The area on which tables are set up extends out above the sea, where American Italian chef Mario Batali serves up Mediterranean fare all day long. Everyone is welcome, including--or perhaps especially--actress Faye Dunaway. Wearing casual slacks and a purple t-shirt, she whirls about, peering over her eyeglasses and doing some serious networking (or maybe rehearsing for the role of a producer in her next project).
The baking sun had risen well past high noon when the crowds dashed to the American Pavilion to catch a glimpse of Christina Ricci, expected to pay a visit. Batali, a star in his own right thanks to his Food Network show Riviera Fantasy, had just seen her three weeks ago in his New York City restaurant Babbo, and was very excited to say hello again. "I am a strong believer in American cinema, especially their protagonists because they are so cool and talented, and it's great to see them in real life!" said the charming chef.
The crowd went berserk as the (currently) brunette Ricci sauntered in, slinging reporters a smile and peering back over her shoulder as if she was in on the best secret in the world. She had come to the fest for tonight's world premiere of her movie The Gathering. In this supernatural thriller, she plays Cassie, an American backpacker in rural England who has a horrible accident. When she encounters some sinister strangers during her recovery, she can't tell what's real and what's hallucination.
Ricci was dazzling in fire-red lipstick and '70's blue eye shadow, and looked to have done some serious dieting! In skintight jeans and a long-sleeved, black half-top, she will soon be giving Calista Flockhart a run for her money.
Director Michael Moore doesn't have that problem. In fact, he actually looks thinner on
camera! Today he ambled up the red carpet like a slow-moving bear to present his controversial tour-de-force documentary Bowling for Columbine. Raves for the film can be heard up and down the Croisette.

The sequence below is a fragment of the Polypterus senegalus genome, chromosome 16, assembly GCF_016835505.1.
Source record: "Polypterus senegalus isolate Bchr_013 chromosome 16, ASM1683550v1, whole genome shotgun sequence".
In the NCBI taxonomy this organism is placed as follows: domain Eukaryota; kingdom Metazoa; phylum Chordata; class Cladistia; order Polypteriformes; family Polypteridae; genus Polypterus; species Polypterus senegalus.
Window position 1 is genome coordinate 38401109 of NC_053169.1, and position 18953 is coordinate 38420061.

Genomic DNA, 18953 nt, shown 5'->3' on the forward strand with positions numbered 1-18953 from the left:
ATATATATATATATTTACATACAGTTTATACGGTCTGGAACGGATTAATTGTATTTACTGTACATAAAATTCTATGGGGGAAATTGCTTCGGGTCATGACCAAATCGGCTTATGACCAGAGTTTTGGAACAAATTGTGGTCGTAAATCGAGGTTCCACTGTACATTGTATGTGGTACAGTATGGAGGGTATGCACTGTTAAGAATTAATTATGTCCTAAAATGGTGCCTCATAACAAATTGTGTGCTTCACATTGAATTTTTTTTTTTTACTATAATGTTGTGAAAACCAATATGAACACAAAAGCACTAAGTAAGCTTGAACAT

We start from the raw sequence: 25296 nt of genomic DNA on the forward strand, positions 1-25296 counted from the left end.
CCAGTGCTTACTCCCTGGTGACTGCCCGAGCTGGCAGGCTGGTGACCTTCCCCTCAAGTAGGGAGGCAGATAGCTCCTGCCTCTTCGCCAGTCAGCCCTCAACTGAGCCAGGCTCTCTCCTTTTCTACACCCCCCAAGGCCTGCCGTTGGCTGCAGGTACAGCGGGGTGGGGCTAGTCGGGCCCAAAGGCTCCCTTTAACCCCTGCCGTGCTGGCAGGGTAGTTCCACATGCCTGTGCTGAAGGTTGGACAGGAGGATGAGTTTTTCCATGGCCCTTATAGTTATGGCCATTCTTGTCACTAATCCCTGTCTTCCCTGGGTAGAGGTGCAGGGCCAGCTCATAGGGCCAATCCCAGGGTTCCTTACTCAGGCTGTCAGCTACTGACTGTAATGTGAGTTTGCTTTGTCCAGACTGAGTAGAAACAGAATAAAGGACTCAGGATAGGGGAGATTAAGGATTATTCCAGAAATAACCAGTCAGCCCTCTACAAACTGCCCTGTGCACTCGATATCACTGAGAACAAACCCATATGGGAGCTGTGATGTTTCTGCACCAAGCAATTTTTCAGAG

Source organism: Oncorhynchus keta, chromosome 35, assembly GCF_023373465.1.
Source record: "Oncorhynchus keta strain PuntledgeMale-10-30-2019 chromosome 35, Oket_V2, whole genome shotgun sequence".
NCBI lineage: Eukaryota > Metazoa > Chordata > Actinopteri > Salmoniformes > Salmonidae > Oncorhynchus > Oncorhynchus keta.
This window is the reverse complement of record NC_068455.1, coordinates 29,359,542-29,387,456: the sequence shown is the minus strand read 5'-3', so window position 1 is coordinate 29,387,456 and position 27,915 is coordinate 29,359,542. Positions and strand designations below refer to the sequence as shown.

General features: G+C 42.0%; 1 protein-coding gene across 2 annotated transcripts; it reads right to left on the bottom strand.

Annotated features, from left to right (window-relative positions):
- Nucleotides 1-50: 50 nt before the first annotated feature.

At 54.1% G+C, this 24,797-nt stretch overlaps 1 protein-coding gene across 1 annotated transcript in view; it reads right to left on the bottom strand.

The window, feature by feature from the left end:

In just three days the energy and excitement has already built to an incredible high, with so many films, meetings, complaints about slow service, endlessly ringing cell phones, name-dropping and just too many parties every night. The noise is deafening. And fun. Everything happens at once. As the sun finally decided to call it a day, the sounds of popping corks echoed up and down the beach.
A lovely champagne and dessert reception was thrown at the Majestic Terrace overlooking the harbor by husband and wife team Ted Hartley and Dina Merrill to celebrate the grand winner of their film writing competition. Acting since the early fifties with legends like Alfred Hitchcock and Bob Hope, Dina is the daughter of stockbroker E.F. Hutton, and her mother's first husband is Glenn Close's grandfather. Ted was a regular on Peyton Place.
At the party, a glowing Melissa Joan Hart was hiding from the glare of the setting sun. "I'm just here enjoying myself," she said with a smile, before leaving with two friends. She was one of the presenters for Monaco's Laureus Humanitarian Awards, where she got to spend the day hanging out with Prince Albert and Michael Jordan.
As the reception wound down, the next shindig fired up as the band got ready. It's the hot-ticket after-party for Woody Harrelson, Alicia Silverstone and John Cleese's new movie, Scorched. They play disgruntled bank employees who unknowingly all decide to rob their bank on the same day.
…another day has stolen away along the Croisette!